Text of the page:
13. Kola Kenda: Herbal Congee
Kola kenda, or herbal congee, is a super food that is ideal for breakfast. There is an extensive variety of kola kenda, made with different herbs and leafy greens, each packed with a load of nutritional value.
The herbs and the leafy greens are ground in a blender and the resulting mixture is cooked under a low heat with coconut milk and a handful of precooked rice. Kola kenda is believed to prevent and cure certain illnesses, so it is often used by traditional Sri Lankan medical practitioners.
14. Batu Moju: Eggplant Pickle
A top-rated side dish in Sri Lankan cuisine, batu moju decorates any table and never fails to satisfy the appetite. Wedges of eggplant are deep-fried until mildly crispy and then stir-fried with a mix of spices, onions, and green chili.
Then comes the important part where it is caramelized with sugar, mustard seeds, and vinegar, making it juicy enough to melt in your mouth. Batu moju goes well with any staple food and is an essential dish for special occasions.
15. Pol Roti: Coconut Roti
Pol roti is a well-known Sri Lankan flatbread made from wheat flour, scraped coconut, salt and water. It is usually a breakfast meal but can also be found as a snack in tea shops. Pol roti is typically eaten together with lunu miris, a local chili paste, but of course it goes well with any curry too.
16. Gotukola Sambola: Pennywort Salad
If you are a fan of leafy greens and are looking for a healthy, simple to make dish, gotukola sambola is a tasty option. Sambola, meaning salad, is a simple mixture of finely sliced pennywort leaves, scraped coconut, salt, and lemon, together with a fair amount of minced Maldive fish for added flavor.
This superfood is widely known as an immunity booster that also rejuvenates the nervous system. Loaded with vitamins and cooling properties that help with the bodies heat balance, it also has many therapeutic and medicinal benefits.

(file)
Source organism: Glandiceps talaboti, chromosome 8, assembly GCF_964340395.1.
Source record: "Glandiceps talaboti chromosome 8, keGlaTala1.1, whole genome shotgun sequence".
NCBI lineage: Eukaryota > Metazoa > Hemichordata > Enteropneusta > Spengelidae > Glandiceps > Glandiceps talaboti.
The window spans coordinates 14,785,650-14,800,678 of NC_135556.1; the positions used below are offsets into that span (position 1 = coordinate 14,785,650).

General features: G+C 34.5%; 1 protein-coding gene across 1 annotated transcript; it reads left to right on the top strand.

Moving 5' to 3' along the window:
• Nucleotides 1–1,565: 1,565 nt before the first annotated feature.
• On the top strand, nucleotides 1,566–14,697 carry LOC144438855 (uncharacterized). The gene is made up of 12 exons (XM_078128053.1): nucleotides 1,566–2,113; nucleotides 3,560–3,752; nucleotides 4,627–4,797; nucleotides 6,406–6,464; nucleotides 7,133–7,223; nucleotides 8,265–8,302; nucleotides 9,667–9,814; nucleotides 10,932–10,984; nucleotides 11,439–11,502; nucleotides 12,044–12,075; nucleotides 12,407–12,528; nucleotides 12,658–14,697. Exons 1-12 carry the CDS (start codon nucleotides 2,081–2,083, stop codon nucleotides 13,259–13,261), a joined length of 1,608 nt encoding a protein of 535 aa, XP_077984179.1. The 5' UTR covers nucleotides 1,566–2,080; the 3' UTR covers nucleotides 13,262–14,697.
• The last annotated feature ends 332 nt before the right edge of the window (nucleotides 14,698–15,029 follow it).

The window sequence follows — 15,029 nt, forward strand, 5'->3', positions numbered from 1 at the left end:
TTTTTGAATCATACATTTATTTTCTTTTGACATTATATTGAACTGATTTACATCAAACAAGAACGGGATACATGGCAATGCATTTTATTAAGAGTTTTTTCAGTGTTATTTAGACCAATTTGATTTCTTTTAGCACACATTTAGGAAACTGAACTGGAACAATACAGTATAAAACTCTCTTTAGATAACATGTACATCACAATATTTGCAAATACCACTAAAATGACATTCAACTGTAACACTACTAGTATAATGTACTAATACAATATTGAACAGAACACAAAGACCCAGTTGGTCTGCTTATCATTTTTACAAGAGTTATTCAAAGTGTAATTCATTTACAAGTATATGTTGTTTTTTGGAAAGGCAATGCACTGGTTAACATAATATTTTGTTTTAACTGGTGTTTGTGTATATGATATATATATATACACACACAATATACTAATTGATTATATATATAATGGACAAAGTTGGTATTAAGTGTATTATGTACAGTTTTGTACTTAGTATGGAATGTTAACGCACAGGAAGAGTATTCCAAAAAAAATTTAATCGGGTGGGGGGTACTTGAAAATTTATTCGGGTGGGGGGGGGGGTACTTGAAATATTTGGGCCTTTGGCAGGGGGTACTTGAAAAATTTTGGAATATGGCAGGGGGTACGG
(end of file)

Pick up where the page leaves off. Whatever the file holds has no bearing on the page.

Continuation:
17. Seeni Sambal
Sweet, spicy, and sour all in one. Seeni sambal is a simple dish made from chopped onions, spices, and sugar.
It goes well with hot beverages, which complement the sweet and spicy flavors. But it is the local bread that is most popular; hence, seeni sambal bread, a popular snack for outings and picnics and largely available in small or medium scale eateries.
18. Curd with Palm Treacle
This naturally fermented buffalo milk, high in healthy fats and full of nutrients, comes in clay pots, which preserve its natural qualities.
It has a yogurt-like texture with a mildly sour taste to it. Curd is an amazing dessert when served with palm treacle or sugar. However, if you fancy it, try it with treacle: the ideal combination.
It can be found at all supermarkets around the country.
Perhaps one of the sweetest Sri Lankan custard puddings, watalappam is an absolute to-die-for dessert. Made from jaggery, coconut milk, eggs, and cardamom, it is a true winner for those with a sweet tooth.
It is always on Sri Lankan wedding menus and served at other special family occasions. For the Sri Lankan Muslim community, watalappam is served to celebrate the end of Ramadan, when it is shared with neighbors and loved ones.
A quintessentially Sri Lankan dish with a unique taste and aroma. A dough of millet flour, treacle, and scraped coconut, is flattened on a leaf and steamed for about half an hour. Millet flour is gluten free and known to be highly nutritious with protein and antioxidants.
The leaf, wrapped around the dough, is taken from Kenda trees and adds its own organic flavor and aroma as it steams. As a signature dish of Sri Lankan New Year celebrations, halapa is an authentic sweet snack cherished by Sri Lankans of all ages.